The combination proved extremely potent. Today, there are hundreds of thousands of users with an ActBlue Express account, and the mobile conversion rate has grown steadily. ActBlue is hardly the only political entity out there with a quick donate option or a mobile form. But we’re different in one important respect: we provide these tools to every campaign that accepts donations through our site. They’re available to you whether you’re a state senator or a federal candidate, whether you’re a donor who gives $25 or $2,500.

Why does that matter? If you follow politics, you’ve probably seen something about Democratic discomfort with the Citizens United decision. As Republican SuperPACs ramp up for 2012, Democratic campaigns are worried that they won’t be able to keep up with the Adelsons. Donors, meanwhile, are concerned about entrenching a system they dislike. ActBlue is a way out of that dilemma. Candidates don’t have to put themselves at a competitive disadvantage vis a vis Republicans. Donors can give quickly and easily, without embracing GOP tactics.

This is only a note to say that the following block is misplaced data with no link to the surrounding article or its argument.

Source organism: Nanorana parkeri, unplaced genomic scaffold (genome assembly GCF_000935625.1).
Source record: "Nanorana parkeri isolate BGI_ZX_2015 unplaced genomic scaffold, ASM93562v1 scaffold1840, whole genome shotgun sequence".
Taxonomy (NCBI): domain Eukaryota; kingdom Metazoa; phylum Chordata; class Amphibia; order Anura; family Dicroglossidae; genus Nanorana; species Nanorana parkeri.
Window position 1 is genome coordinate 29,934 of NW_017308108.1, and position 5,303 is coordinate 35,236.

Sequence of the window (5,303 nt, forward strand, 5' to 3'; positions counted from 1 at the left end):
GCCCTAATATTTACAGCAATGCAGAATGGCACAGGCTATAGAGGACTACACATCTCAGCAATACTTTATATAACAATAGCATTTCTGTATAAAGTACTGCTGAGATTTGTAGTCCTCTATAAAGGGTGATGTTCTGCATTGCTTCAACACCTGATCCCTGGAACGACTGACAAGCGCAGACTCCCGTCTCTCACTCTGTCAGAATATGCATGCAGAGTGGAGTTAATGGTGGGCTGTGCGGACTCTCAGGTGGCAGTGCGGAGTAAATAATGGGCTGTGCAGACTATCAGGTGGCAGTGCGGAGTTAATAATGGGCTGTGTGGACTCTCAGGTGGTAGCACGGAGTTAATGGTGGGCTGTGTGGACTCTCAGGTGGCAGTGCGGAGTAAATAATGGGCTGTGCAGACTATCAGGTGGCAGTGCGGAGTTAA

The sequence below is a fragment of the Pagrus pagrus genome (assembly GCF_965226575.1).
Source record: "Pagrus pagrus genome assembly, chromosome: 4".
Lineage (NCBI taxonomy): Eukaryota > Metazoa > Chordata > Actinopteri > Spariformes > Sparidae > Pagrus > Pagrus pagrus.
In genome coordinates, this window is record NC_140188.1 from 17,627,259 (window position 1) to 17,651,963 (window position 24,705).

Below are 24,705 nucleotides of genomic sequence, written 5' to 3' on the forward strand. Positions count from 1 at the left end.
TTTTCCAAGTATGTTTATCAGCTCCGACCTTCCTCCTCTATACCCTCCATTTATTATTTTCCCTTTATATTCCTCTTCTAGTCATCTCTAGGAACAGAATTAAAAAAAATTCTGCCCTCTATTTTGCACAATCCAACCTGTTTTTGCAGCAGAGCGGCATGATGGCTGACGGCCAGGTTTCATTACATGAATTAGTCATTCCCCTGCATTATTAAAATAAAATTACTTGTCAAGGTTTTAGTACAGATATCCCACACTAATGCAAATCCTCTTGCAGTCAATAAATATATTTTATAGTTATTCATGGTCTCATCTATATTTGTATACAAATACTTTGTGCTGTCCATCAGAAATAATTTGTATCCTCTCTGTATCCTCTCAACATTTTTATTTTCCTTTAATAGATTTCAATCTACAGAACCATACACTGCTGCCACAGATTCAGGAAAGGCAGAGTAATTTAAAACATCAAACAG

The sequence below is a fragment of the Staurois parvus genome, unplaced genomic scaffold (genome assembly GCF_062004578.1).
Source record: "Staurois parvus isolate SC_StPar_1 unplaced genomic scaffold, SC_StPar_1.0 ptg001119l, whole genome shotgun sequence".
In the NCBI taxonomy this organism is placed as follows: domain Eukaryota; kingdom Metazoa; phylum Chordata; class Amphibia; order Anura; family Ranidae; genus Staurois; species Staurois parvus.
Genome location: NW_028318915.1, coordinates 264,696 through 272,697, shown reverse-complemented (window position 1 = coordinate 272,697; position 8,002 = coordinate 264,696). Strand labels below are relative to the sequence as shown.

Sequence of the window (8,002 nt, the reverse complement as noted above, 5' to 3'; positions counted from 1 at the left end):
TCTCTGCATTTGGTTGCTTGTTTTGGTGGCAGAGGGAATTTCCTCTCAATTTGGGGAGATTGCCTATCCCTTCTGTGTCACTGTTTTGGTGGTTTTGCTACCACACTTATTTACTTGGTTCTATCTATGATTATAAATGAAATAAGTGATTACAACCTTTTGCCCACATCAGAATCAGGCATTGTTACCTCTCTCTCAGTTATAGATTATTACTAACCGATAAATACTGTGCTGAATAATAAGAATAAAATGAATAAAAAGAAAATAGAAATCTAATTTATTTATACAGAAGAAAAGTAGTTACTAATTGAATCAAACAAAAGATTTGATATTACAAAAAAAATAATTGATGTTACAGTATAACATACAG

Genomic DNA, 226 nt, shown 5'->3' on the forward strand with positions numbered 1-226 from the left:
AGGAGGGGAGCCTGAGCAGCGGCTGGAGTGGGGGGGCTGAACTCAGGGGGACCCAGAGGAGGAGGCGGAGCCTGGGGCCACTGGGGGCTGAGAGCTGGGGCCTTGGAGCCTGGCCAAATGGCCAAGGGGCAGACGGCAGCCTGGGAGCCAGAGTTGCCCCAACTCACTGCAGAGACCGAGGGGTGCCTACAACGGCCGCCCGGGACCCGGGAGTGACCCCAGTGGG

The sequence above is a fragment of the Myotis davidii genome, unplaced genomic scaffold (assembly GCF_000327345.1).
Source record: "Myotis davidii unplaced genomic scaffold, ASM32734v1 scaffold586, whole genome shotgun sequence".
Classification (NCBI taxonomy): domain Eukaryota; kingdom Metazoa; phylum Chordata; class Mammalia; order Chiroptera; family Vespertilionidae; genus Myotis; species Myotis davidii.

By taking a settled piece of campaign finance–the ability of individuals to support campaigns–and updating it for the digital age, we’ve massively increased participation and transparency in fundraising. Oh, and sent nearly $100,000,000 to Democrats this cycle.

That’s what we’re here to do.